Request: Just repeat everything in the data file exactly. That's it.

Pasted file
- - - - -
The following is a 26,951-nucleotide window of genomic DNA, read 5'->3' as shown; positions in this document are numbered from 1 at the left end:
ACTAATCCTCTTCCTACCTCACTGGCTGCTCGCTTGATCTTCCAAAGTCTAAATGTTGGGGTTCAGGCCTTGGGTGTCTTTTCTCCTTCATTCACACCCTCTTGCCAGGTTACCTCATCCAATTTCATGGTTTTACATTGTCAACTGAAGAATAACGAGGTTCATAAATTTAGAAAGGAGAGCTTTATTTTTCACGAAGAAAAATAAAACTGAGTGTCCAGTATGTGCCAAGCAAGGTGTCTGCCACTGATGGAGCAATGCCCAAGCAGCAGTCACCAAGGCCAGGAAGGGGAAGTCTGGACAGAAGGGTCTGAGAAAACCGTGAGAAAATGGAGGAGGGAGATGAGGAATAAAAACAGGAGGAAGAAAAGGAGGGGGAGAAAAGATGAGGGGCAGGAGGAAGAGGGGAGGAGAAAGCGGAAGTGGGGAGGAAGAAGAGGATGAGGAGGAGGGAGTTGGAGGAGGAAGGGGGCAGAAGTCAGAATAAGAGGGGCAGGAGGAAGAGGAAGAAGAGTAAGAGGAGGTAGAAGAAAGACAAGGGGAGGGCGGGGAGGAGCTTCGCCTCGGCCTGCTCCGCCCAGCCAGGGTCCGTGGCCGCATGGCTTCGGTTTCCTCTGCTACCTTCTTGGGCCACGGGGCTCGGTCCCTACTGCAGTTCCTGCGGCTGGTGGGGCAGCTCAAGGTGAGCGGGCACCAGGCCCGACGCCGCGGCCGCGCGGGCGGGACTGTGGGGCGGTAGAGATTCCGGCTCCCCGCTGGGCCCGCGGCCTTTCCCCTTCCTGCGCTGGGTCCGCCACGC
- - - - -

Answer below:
The following is a 26,951-nucleotide window of genomic DNA, read 5'->3' as shown; positions in this document are numbered from 1 at the left end:
ACTAATCCTCTTCCTACCTCACTGGCTGCTCGCTTGATCTTCCAAAGTCTAAATGTTGGGGTTCAGGCCTTGGGTGTCTTTTCTCCTTCATTCACACCCTCTTGCCAGGTTACCTCATCCAATTTCATGGTTTTACATTGTCAACTGAAGAATAACGAGGTTCATAAATTTAGAAAGGAGAGCTTTATTTTTCACGAAGAAAAATAAAACTGAGTGTCCAGTATGTGCCAAGCAAGGTGTCTGCCACTGATGGAGCAATGCCCAAGCAGCAGTCACCAAGGCCAGGAAGGGGAAGTCTGGACAGAAGGGTCTGAGAAAACCGTGAGAAAATGGAGGAGGGAGATGAGGAATAAAAACAGGAGGAAGAAAAGGAGGGGGAGAAAAGATGAGGGGCAGGAGGAAGAGGGGAGGAGAAAGCGGAAGTGGGGAGGAAGAAGAGGATGAGGAGGAGGGAGTTGGAGGAGGAAGGGGGCAGAAGTCAGAATAAGAGGGGCAGGAGGAAGAGGAAGAAGAGTAAGAGGAGGTAGAAGAAAGACAAGGGGAGGGCGGGGAGGAGCTTCGCCTCGGCCTGCTCCGCCCAGCCAGGGTCCGTGGCCGCATGGCTTCGGTTTCCTCTGCTACCTTCTTGGGCCACGGGGCTCGGTCCCTACTGCAGTTCCTGCGGCTGGTGGGGCAGCTCAAGGTGAGCGGGCACCAGGCCCGACGCCGCGGCCGCGCGGGCGGGACTGTGGGGCGGTAGAGATTCCGGCTCCCCGCTGGGCCCGCGGCCTTTCCCCTTCCTGCGCTGGGTCCGCCACGC